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Flashback: Hillary Clinton Praises ‘Friend and Mentor’ Robert Byrd (a KKK Recruiter)

FILE - In this July 26, 2004 file photo, Sen. Hillary Clinton, D-NY, is embraced by Sen. Robert Byrd, D-W.Va., at a bookstore in New York where they were launching his book "Losing America: Confronting a Reckless and Arrogant Presidency." Just hours before she was to speak at the Democratic National Convention in Boston, Clinton introduced Byrd as her mentor and told the audience that he has been a champion of the U.S. Constitution.  Byrd a fiery orator versed in the classics and a hard-charging power broker who steered billions of federal dollars to the state of his Depression-era upbringing, died Monday, June 28, 2010.   (AP Photo/Bebeto Matthews, File)

In 2010, then-Secretary of State Hillary Clinton fondly eulogized Sen. Robert Byrd, a former member and recruiter for the Ku Klux Klan. Clinton called Byrd “my friend and mentor” in a video message to commemorate his passing.

As a young man in West Virginia, Byrd was involved in the KKK and reportedly recruited 150 members to the group. While serving in Congress, Byrd set the record for longest filibuster on the floor of the U.S. Senate with a 14-hour filibuster of the 1964 Civil Rights Act.

In a 2005 article titled “A Senator’s Shame,” the Washington Post’s Eric Pianin pilloried Byrd’s attempts to downplay his involvement in the organization as he grew older.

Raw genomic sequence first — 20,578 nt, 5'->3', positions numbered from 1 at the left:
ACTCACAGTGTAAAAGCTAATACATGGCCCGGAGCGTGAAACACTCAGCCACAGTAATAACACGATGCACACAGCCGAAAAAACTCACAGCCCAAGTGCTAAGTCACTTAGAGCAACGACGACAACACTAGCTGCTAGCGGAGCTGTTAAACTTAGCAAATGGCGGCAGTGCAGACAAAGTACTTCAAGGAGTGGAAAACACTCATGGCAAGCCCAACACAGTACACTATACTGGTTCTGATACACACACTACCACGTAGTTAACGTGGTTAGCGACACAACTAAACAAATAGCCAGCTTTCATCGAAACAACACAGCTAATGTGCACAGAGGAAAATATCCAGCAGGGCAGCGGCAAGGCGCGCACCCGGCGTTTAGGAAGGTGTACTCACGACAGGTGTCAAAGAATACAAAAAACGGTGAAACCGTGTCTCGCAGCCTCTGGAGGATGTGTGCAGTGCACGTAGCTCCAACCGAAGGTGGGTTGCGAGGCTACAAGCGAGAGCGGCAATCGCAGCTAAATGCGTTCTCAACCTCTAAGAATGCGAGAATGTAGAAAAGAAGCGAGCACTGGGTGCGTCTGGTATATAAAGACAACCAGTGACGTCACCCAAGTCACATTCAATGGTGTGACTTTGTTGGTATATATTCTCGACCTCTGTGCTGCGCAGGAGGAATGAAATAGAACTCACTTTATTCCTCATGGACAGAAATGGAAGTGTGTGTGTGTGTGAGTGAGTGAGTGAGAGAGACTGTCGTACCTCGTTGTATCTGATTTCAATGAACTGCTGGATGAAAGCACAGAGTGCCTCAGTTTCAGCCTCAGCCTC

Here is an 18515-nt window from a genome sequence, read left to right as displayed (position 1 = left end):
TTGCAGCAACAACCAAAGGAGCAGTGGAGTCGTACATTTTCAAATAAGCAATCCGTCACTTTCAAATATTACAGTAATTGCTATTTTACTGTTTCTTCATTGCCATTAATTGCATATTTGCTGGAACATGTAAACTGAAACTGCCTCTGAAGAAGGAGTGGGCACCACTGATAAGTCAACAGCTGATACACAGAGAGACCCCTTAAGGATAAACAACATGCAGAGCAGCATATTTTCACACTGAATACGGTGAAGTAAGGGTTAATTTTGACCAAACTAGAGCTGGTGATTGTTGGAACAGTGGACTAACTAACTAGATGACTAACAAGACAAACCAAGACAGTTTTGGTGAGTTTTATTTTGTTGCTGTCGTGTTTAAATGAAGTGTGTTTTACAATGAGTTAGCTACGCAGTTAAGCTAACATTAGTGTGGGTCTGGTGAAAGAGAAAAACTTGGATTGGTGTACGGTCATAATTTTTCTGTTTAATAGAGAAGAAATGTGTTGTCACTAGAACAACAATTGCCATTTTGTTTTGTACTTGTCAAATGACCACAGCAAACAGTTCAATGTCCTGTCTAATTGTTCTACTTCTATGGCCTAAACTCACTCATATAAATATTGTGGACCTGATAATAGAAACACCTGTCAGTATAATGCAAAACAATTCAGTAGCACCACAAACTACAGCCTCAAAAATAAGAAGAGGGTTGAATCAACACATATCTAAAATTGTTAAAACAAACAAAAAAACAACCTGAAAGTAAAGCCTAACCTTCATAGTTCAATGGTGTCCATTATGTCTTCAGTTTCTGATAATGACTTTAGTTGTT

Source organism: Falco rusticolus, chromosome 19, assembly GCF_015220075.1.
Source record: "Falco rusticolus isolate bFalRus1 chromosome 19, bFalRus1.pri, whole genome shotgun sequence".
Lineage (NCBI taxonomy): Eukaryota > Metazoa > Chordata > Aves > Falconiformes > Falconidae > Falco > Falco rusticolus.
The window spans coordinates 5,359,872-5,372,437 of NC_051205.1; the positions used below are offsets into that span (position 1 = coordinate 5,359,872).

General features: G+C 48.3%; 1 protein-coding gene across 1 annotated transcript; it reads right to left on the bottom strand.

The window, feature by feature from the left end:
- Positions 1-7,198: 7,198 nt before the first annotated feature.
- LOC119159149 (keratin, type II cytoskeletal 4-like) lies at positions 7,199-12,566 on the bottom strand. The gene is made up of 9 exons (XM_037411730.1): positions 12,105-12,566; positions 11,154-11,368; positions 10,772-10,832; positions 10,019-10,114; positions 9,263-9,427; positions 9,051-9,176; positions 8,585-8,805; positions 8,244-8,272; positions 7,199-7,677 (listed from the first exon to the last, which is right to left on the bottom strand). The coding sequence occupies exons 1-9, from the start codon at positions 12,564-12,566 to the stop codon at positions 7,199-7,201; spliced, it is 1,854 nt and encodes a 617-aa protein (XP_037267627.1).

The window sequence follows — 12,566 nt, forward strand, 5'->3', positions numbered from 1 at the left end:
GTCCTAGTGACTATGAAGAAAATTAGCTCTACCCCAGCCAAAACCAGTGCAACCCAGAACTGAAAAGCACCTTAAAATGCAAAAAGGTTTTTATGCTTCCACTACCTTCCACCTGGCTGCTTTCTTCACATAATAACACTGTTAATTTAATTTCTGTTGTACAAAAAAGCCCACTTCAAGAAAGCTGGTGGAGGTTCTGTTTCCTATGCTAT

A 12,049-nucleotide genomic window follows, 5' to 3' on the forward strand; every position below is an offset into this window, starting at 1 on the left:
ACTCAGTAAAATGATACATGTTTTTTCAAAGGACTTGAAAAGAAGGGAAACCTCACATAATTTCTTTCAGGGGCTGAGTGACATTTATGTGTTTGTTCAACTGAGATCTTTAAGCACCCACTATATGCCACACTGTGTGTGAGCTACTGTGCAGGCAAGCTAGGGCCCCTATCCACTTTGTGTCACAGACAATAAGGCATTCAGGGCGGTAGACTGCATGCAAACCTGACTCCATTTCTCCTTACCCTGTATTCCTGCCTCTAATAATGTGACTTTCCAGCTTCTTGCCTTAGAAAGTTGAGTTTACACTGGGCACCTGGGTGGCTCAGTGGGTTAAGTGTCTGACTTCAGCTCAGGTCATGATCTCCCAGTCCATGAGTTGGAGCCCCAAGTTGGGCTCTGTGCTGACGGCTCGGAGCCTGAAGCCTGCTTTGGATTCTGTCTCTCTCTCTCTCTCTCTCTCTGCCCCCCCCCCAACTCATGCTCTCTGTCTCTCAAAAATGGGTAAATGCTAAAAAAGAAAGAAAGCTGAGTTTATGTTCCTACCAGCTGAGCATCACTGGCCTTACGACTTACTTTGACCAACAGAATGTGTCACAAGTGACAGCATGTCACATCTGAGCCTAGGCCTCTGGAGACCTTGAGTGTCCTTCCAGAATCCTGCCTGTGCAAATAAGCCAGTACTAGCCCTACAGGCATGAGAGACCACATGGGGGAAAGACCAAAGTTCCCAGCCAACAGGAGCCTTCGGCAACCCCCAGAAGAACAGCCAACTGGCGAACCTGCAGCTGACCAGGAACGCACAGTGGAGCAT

Despite his many achievements, however, the venerated Byrd has never been able to fully erase the stain of his association with one of the most reviled hate groups in the nation’s history.

“It has emerged throughout my life to haunt and embarrass me and has taught me in a very graphic way what one major mistake can do to one’s life, career, and reputation,” Byrd wrote in a new memoir — “Robert C. Byrd: Child of the Appalachian Coalfields” — that will be published tomorrow by West Virginia University Press.

The 770-page book is the latest in a long series of attempts by the 87-year-old Democratic patriarch to try to explain an event early in his life that threatens to define him nearly as much as his achievements in the Senate. In it, Byrd says he viewed the Klan as a useful platform from which to launch his political career. He described it essentially as a fraternal group of elites — doctors, lawyers, clergy, judges and other “upstanding people” who at no time engaged in or preached violence against blacks, Jews or Catholics, who historically were targets of the Klan.

His latest account is consistent with others he has offered over the years that tend to minimize his direct involvement with the Klan and explain it as a youthful indiscretion. “My only


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